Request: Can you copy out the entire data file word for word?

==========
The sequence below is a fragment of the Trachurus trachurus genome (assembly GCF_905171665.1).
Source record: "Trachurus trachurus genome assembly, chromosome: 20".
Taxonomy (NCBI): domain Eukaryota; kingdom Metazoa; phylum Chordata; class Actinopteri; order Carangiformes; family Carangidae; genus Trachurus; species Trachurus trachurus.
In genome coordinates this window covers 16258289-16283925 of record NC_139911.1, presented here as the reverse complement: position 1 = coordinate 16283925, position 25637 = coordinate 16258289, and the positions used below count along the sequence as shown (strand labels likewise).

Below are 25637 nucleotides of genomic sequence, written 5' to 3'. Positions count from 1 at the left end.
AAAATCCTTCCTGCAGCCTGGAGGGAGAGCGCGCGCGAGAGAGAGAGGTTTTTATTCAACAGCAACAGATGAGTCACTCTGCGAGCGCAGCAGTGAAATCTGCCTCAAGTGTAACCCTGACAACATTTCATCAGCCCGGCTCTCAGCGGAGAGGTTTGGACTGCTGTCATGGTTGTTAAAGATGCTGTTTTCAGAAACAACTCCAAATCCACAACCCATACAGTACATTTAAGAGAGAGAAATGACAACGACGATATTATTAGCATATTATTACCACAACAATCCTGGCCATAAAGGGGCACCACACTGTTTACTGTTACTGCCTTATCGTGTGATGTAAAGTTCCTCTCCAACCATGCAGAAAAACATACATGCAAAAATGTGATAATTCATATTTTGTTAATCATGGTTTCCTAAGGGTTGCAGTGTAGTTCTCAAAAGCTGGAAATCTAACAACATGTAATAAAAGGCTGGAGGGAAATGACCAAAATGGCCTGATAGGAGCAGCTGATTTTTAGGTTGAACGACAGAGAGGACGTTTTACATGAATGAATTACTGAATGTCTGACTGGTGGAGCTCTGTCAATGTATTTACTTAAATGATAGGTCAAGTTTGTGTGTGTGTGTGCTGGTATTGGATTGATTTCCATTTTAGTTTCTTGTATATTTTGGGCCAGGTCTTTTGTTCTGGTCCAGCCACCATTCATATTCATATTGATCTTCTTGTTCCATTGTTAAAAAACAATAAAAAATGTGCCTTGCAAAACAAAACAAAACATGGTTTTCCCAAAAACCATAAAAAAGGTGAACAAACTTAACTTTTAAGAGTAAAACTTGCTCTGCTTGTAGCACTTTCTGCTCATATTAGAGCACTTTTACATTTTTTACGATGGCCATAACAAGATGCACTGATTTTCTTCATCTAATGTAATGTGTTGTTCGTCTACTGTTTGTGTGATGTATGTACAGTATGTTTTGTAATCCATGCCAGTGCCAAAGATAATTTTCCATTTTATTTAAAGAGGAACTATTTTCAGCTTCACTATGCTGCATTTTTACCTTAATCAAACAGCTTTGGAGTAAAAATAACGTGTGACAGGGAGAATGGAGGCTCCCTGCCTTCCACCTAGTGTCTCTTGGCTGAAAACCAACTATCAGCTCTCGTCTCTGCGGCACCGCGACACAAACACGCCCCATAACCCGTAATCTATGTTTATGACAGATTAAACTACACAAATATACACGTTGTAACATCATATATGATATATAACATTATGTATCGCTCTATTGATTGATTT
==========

The sequence below is a fragment of the Trachurus trachurus genome (assembly GCF_905171665.1).
Source record: "Trachurus trachurus genome assembly, chromosome: 20".
Taxonomy (NCBI): domain Eukaryota; kingdom Metazoa; phylum Chordata; class Actinopteri; order Carangiformes; family Carangidae; genus Trachurus; species Trachurus trachurus.
In genome coordinates this window covers 16258289-16283925 of record NC_139911.1, presented here as the reverse complement: position 1 = coordinate 16283925, position 25637 = coordinate 16258289, and the positions used below count along the sequence as shown (strand labels likewise).

Below are 25637 nucleotides of genomic sequence, written 5' to 3'. Positions count from 1 at the left end.
AAAATCCTTCCTGCAGCCTGGAGGGAGAGCGCGCGCGAGAGAGAGAGGTTTTTATTCAACAGCAACAGATGAGTCACTCTGCGAGCGCAGCAGTGAAATCTGCCTCAAGTGTAACCCTGACAACATTTCATCAGCCCGGCTCTCAGCGGAGAGGTTTGGACTGCTGTCATGGTTGTTAAAGATGCTGTTTTCAGAAACAACTCCAAATCCACAACCCATACAGTACATTTAAGAGAGAGAAATGACAACGACGATATTATTAGCATATTATTACCACAACAATCCTGGCCATAAAGGGGCACCACACTGTTTACTGTTACTGCCTTATCGTGTGATGTAAAGTTCCTCTCCAACCATGCAGAAAAACATACATGCAAAAATGTGATAATTCATATTTTGTTAATCATGGTTTCCTAAGGGTTGCAGTGTAGTTCTCAAAAGCTGGAAATCTAACAACATGTAATAAAAGGCTGGAGGGAAATGACCAAAATGGCCTGATAGGAGCAGCTGATTTTTAGGTTGAACGACAGAGAGGACGTTTTACATGAATGAATTACTGAATGTCTGACTGGTGGAGCTCTGTCAATGTATTTACTTAAATGATAGGTCAAGTTTGTGTGTGTGTGTGCTGGTATTGGATTGATTTCCATTTTAGTTTCTTGTATATTTTGGGCCAGGTCTTTTGTTCTGGTCCAGCCACCATTCATATTCATATTGATCTTCTTGTTCCATTGTTAAAAAACAATAAAAAATGTGCCTTGCAAAACAAAACAAAACATGGTTTTCCCAAAAACCATAAAAAAGGTGAACAAACTTAACTTTTAAGAGTAAAACTTGCTCTGCTTGTAGCACTTTCTGCTCATATTAGAGCACTTTTACATTTTTTACGATGGCCATAACAAGATGCACTGATTTTCTTCATCTAATGTAATGTGTTGTTCGTCTACTGTTTGTGTGATGTATGTACAGTATGTTTTGTAATCCATGCCAGTGCCAAAGATAATTTTCCATTTTATTTAAAGAGGAACTATTTTCAGCTTCACTATGCTGCATTTTTACCTTAATCAAACAGCTTTGGAGTAAAAATAACGTGTGACAGGGAGAATGGAGGCTCCCTGCCTTCCACCTAGTGTCTCTTGGCTGAAAACCAACTATCAGCTCTCGTCTCTGCGGCACCGCGACACAAACACGCCCCATAACCCGTAATCTATGTTTATGACAGATTAAACTACACAAATATACACGTTGTAACATCATATATGATATATAACATTATGTATCGCTCTATTGATTGATTT